The Heritage Seed Library has been established for over 20 years, and from humble beginnings has grown in to a living library of over 800 varieties and millions of seeds. Their mission is to conserve rare varieties and to encourage growers across the UK to contribute to their practise of seed saving and exchange. A group of us from the London Freedom Seed Bank visited their site at Ryton Gardens to see their facilities and find out how they had got to where they are today.
Neil Munro, HSL Manager, showed us around the rooms used for sorting, drying, storing and packaging the seeds. We saw delicate dried leek seed heads waiting to be sorted, Petri dishes in use for germination trials, and perhaps most memorably boxes upon boxes of carefully labelled brown envelopes stacked from floor to ceiling in the quiet cold of the store room. Horticulturalist, Clare Pritchard. showed us around the accompanying garden. Over a period of about five years, all of the seeds in the library’s collection will be grown in this space and the seeds will be saved allowing a new generation of open-pollinated seeds to go back in to the collection. Membership fees cover the cost of both of these staff positions meaning that the project is financially sustainable – no mean feat considering they are unable to sell any seeds (due to the necessity to register seeds that are destined for sale on the National List– a lengthy and expensive process, fraught with difficulties).
The library has benefited from generous support from various trusts and foundations over the years that has allowed it to build up an array of specialist equipment. Whist there are some luxury items such as a mechanical winnower and seed incubator, Neil was keen to emphasise that high-tech equipment was far from necessary. In the early years of the library, he said, he did everything by hand. In fact for a number of years the entire project was housed in a single room of an outhouse that is now used a storeroom.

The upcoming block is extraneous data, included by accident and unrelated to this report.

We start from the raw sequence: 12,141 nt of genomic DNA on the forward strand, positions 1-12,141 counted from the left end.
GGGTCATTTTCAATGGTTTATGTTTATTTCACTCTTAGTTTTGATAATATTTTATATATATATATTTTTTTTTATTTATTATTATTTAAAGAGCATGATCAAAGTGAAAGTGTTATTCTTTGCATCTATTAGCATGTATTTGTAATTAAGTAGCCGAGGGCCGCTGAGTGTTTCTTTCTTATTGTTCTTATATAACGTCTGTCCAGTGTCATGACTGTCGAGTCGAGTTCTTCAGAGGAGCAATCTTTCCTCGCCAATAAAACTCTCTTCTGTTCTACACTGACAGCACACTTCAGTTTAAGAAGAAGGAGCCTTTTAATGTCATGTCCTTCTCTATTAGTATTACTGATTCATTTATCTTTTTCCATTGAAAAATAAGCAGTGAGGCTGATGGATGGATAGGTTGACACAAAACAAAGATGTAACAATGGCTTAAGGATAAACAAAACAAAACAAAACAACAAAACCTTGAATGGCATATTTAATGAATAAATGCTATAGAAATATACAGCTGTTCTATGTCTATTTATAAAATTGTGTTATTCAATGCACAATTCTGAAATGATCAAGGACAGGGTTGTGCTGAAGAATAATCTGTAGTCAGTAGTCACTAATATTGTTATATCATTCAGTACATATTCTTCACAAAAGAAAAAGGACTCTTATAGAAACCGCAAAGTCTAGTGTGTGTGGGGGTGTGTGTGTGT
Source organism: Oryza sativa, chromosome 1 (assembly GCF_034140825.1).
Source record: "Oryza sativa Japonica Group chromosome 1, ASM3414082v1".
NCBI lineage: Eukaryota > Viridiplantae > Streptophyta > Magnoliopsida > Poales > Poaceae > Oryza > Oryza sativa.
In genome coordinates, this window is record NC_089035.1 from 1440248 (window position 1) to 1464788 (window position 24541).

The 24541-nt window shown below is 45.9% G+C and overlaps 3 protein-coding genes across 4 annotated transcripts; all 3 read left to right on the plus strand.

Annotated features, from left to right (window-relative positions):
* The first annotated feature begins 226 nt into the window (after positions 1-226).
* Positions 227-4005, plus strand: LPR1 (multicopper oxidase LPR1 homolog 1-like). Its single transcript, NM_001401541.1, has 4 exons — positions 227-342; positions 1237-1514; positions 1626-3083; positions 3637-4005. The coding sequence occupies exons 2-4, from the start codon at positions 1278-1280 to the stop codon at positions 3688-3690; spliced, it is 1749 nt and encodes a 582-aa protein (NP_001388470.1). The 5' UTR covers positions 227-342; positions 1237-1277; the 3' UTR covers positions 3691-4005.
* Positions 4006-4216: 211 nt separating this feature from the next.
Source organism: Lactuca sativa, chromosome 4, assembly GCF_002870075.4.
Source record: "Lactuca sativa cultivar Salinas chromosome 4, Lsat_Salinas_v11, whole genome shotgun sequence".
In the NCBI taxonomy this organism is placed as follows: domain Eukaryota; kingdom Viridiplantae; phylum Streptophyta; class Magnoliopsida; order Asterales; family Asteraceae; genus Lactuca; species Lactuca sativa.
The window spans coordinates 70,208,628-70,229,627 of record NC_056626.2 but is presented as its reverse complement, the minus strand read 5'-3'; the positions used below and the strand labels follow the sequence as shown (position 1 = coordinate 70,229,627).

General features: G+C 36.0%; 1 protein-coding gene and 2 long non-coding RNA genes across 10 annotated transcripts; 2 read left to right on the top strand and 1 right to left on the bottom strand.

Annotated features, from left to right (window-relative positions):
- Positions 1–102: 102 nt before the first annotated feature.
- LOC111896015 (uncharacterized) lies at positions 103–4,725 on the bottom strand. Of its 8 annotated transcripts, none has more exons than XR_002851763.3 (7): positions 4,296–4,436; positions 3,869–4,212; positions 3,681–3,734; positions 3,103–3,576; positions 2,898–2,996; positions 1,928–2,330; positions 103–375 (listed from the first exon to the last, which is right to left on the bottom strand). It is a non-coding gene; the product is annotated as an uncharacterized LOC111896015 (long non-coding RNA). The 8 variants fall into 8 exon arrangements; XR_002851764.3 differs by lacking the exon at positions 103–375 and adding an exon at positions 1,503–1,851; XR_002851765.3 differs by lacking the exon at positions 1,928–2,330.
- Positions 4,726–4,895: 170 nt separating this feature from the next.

Whilst the project has come a long way from this start, in some ways it is not far removed from this beginning. From the tomato seeds drying on tupperware lids, to the piles of seeds stored in Trug buckets, the library’s simple designs demonstrate the process of seed saving and storing, even numerous varieties, is within reach for any conscientious home grower. Expensive equipment is not necessary but rather care, diligence and passion for the task in hand. Neil and Clare are both enthusiastic about their work. Their belief in, and commitment to the goals of the HSL must get them through hours of pain-staking and potentially tedious work, such as hand-pollinating the tiny flowers of isolated brassica or bean plants.
The role of volunteers is clearly important. There are a core team of volunteers who help with tasks in the office and in the garden. In addition, HSL relies on Seed Guardians to grow and nurture its collection. Seed Guardians are volunteers who offer to produce and save seed at home and then return the harvested seed to the HSL’s collection. There are currently 180 active Seed Guardians working for HSL. Each year the HSL publishes a list of varieties that it deems to be at risk and home growers step up to the task.
This may seem like a risky strategy: the volunteer seed savers may be unreliable, the quality of the returned seeds may be poor. However the approach has been successful. Now of the 40,000 packets of seed distributed by HSL each year around 50% are produced by Seed Guardians.
It was inspirational to meet the people behind this pioneering work and to hear the importance they place in the role of individual seed savers. As Neil said, if HSL fulfilled its mission entirely, then the Seed Guardians would become such successful seed savers that the need for a centralised storage facility would cease to exist. I’m not sure that I agree with this utopian vision as I think there will always be benefit to a central body demonstrating best practise, connecting growers on a national level and representing our interests more widely. However it is undeniable that home growers have made a huge contribution to the HSL and that the efforts by individuals to save and exchange seed is one of the most powerful tools in the mission to protect our seed heritage.
Charlotte Dove, Burgess Park Grower & London Freedom Seed Saver